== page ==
Howard Phillips Lovecraft (1890-1937), commonly known as H. P. Lovecraft, was an American author known for his works of horror fiction (many of which have been adapted into movies). Having died in obscure poverty, he achieved posthumous fame for his books and stories. Today, he is best known for his take on The Call of Cthulhu. Because of his influence on contemporary writers and the development of his unique style known as "Lovecraftian," he is often compared to Edgar Allan Poe.
Dreams in the Witch-Houseby H. P. Lovecraft
Walter Gilman, a student of mathematics and folklore at Miskatonic University, takes a room in the Witch House, a house in Arkham thought to be accursed. The first part of the story is an account of the history of the house, which has once harboured Keziah Mason, an accused witch who disappeared mysteriously from a Salem gaol in 1692. Gilman discovers that for the better part of two centuries many if not most of its occupants have died prematurely.
Howard Phillips Lovecraft was an American author of fantasy, horror and science fiction.
He is notable for blending elements of science fiction and horror; and for popularizing "cosmic horror": the notion that some concepts, entities or experiences are barely comprehensible to human minds, and those who delve into such risk their sanity. Lovecraft has become a cult figure in the horror genre and is noted as creator of the "Cthulhu Mythos," a series of loosely interconnected fictions featuring a "pantheon" of nonhuman creatures, as well as the famed Necronomicon, a grimoire of magical rites and forbidden lore. His works typically had a tone of "cosmic pessimism," regarding mankind as insignificant and powerless in the universe.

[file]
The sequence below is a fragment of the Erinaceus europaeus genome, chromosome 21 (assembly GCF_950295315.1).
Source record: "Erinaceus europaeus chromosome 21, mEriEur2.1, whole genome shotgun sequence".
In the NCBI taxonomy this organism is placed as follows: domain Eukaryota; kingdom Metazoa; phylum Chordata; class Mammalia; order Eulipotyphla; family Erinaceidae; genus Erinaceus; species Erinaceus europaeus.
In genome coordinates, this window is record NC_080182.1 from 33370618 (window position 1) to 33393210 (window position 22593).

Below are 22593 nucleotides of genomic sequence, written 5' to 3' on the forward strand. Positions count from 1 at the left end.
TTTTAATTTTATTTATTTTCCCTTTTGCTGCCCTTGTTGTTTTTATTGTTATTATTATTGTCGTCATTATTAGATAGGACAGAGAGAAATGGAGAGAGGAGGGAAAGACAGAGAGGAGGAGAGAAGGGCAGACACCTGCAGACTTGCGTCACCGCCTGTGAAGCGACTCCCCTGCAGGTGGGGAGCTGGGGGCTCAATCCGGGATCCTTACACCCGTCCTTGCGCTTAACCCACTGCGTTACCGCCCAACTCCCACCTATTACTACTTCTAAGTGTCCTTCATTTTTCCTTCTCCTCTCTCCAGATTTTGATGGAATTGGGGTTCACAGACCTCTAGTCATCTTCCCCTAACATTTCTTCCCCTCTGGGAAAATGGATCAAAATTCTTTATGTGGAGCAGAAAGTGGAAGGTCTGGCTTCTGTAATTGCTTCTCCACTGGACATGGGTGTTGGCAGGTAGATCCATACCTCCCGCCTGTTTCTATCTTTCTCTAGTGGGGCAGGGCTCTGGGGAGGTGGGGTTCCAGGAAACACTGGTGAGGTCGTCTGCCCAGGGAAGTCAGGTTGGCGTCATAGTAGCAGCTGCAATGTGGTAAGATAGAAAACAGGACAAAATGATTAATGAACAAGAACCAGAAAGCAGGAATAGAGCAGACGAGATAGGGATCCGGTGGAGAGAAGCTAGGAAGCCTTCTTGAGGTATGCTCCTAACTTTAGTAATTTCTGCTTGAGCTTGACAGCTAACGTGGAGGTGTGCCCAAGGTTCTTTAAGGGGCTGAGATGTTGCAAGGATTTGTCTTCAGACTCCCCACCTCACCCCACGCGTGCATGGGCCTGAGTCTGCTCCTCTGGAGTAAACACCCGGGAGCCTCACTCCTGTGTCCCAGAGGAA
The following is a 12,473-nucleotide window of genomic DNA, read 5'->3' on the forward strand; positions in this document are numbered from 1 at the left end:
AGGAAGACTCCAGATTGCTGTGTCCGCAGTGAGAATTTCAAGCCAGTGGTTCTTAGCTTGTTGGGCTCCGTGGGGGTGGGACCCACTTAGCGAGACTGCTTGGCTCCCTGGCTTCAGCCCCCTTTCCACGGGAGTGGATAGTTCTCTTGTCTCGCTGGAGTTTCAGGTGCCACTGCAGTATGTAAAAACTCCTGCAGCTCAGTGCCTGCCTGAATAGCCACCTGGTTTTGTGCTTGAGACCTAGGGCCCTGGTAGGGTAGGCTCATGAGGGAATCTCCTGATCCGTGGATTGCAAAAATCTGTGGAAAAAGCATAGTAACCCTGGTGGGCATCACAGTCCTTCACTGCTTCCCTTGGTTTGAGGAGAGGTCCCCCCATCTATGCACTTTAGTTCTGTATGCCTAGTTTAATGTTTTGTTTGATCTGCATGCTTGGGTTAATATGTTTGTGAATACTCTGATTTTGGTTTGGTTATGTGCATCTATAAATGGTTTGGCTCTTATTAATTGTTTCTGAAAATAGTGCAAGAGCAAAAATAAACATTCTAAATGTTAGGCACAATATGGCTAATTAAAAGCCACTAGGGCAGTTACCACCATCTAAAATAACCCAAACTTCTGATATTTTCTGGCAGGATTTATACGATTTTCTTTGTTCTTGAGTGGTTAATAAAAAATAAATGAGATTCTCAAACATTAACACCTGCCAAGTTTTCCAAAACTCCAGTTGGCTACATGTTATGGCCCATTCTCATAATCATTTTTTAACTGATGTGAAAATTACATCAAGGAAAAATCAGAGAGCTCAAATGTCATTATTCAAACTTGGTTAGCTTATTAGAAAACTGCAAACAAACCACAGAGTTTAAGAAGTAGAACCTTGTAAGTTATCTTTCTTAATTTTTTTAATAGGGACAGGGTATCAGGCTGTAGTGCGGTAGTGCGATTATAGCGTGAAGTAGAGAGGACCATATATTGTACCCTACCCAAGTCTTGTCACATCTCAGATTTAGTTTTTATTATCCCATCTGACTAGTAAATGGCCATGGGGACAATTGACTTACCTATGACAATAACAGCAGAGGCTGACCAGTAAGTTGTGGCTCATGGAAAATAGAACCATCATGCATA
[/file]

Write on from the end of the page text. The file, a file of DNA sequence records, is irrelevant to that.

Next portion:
Lovecraft's readership was limited during his life, and his works, particularly early in his career, have been criticized as occasionally ponderous, and for their uneven quality. Nevertheless, Lovecraft's reputation has grown tremendously over the decades, and he is now commonly regarded as one of the most important horror writers of the 20th Century, exerting an influence that is widespread, though often indirect.
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